Library science has transformed in the last decade, and Walt Disney Magnet School’s library exemplifies best practice in the functioning of contemporary library for the 21st century. Students no longer sit silent and alone poring over a single print volume as the one true source of knowledge, as they did in an industrial economy. Students in an information economy need to be able to do research drawing on multiple resources, to discriminate between accurate and inaccurate information, to collaborate with others, and to integrate text culture with visual culture. The library becomes an essential site for students learning to ask questions, to gather and organize information, to prepare and provide presentations
of new understandings, and to evaluate these performances of knowledge. The librarian is not just a guide to an incredible range of resources, but also teaches essential information literacy (how to access and evaluate information). In doing so, the library is at the forefront of the school’s and its students’ futures. The school’s extraordinary print text collection (over 16,000 titles, with over 40,000 books circulated each year, including an exemplary collection of award winning graphic novels) is thoroughly integrated with on-line resources.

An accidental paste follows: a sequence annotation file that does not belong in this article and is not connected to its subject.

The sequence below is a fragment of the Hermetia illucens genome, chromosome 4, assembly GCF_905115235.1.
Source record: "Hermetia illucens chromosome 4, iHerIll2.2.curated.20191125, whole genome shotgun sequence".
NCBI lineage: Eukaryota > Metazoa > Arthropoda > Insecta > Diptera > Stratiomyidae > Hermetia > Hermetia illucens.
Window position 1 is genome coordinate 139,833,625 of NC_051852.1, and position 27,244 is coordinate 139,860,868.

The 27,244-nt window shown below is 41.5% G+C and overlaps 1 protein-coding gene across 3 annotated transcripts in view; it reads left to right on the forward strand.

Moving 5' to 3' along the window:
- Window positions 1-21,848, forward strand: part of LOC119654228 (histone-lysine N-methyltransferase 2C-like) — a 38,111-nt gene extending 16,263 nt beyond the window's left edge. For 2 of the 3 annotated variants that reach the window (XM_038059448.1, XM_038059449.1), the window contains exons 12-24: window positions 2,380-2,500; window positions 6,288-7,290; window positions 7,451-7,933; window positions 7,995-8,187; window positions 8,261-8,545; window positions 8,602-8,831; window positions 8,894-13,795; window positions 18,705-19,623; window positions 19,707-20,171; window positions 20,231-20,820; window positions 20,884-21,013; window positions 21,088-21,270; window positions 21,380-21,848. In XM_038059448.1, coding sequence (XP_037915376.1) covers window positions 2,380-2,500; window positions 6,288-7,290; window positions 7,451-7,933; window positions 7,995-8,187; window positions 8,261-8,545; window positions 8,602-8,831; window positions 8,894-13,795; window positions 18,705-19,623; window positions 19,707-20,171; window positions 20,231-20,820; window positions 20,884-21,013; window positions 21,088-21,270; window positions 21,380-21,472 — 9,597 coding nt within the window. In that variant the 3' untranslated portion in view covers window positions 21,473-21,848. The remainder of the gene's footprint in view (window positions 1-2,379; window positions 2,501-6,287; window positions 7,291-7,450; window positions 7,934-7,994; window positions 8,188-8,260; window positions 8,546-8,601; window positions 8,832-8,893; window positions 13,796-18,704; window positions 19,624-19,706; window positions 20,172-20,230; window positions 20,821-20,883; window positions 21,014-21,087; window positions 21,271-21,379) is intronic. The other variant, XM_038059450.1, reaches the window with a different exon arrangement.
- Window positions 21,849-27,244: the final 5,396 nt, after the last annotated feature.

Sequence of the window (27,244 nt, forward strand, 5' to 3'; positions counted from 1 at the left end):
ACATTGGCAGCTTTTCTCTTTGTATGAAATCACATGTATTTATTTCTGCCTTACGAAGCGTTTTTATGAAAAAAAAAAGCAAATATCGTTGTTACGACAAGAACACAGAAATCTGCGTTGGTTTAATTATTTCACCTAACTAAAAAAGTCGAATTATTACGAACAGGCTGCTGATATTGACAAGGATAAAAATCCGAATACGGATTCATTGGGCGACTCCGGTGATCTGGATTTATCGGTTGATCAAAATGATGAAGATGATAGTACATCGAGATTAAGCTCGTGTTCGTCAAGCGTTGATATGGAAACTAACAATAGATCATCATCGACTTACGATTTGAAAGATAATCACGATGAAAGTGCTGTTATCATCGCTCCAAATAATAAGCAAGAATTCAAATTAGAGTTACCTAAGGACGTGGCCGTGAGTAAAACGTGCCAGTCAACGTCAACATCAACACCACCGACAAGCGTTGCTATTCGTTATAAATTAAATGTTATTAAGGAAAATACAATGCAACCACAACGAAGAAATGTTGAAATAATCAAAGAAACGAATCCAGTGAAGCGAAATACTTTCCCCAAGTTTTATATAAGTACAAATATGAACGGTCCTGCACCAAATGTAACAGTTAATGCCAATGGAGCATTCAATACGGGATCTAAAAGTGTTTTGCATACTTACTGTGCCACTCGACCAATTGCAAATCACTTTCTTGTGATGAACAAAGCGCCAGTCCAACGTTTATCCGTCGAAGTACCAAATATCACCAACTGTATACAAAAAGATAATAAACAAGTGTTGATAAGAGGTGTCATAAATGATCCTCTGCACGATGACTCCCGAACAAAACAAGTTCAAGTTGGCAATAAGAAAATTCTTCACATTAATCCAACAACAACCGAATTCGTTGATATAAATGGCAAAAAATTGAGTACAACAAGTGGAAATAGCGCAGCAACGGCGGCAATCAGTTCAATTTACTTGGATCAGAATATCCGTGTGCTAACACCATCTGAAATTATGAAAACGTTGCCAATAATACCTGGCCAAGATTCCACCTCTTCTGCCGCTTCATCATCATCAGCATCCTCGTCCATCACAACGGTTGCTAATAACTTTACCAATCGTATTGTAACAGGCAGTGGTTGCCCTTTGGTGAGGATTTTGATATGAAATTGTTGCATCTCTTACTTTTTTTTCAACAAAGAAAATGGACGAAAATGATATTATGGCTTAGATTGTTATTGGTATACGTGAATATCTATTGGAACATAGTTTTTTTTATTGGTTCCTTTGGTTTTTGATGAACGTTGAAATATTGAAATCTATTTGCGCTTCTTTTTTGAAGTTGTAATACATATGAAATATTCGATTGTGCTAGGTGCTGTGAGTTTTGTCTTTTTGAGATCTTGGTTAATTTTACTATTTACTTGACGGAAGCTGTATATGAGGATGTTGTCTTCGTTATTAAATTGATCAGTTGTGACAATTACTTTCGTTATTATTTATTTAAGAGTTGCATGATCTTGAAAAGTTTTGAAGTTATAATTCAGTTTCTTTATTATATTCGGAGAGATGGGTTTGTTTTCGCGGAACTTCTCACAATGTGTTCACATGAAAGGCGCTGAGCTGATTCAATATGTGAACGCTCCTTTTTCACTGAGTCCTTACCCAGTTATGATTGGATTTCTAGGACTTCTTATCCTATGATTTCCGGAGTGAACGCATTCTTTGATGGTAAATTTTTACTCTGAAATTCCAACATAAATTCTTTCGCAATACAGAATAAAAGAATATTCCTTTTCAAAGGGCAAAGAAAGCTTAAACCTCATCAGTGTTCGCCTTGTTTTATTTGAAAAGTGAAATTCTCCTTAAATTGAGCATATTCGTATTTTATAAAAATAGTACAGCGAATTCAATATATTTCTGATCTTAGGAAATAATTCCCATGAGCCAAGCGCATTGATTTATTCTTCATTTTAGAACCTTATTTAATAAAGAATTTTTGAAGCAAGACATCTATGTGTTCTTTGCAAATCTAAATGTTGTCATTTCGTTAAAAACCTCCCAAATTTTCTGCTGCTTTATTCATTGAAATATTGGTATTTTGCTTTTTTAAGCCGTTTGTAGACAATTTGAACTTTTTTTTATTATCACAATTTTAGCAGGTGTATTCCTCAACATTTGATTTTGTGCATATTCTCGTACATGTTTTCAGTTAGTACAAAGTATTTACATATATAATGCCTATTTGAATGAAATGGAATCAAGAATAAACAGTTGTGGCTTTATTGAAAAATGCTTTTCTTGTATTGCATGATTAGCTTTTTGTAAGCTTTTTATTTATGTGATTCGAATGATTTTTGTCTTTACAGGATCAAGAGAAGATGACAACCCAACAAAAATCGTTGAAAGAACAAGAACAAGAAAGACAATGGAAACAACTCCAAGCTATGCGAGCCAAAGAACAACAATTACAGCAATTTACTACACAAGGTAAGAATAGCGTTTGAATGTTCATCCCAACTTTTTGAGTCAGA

A visitor to the library is likely to see students in research groups engaged in lively, problem-solving conversation; or learning about the safe use of social media; or deeply engaged in a real time virtual tour of the San Diego zoo. In addition to the wide range of on-line resources available through Chicago Public Schools, Walt Disney Magnet School also provides its students with access to PebbleGo (the premier on-line non-fiction data base for primary grade students, integrating text, image, and audio) and to myON (a site that provides on-line personalized access to high quality books based on students’ interests and reading history). Walt Disney Magnet School’s library ensures that its students not only learn how to be good consumers of knowledge, but to also be creators of knowledge.
“There is something special, as a librarian, about getting to seeing students’ growth in so many different areas over their years at the school, and to see students becoming increasingly self-directed, as well as becoming each others’ students, teachers and mentors.” Grades Pre-K to 4 receive Disney’s special Art-Science instruction, in which hands-on art activities reinforce abstract science concepts.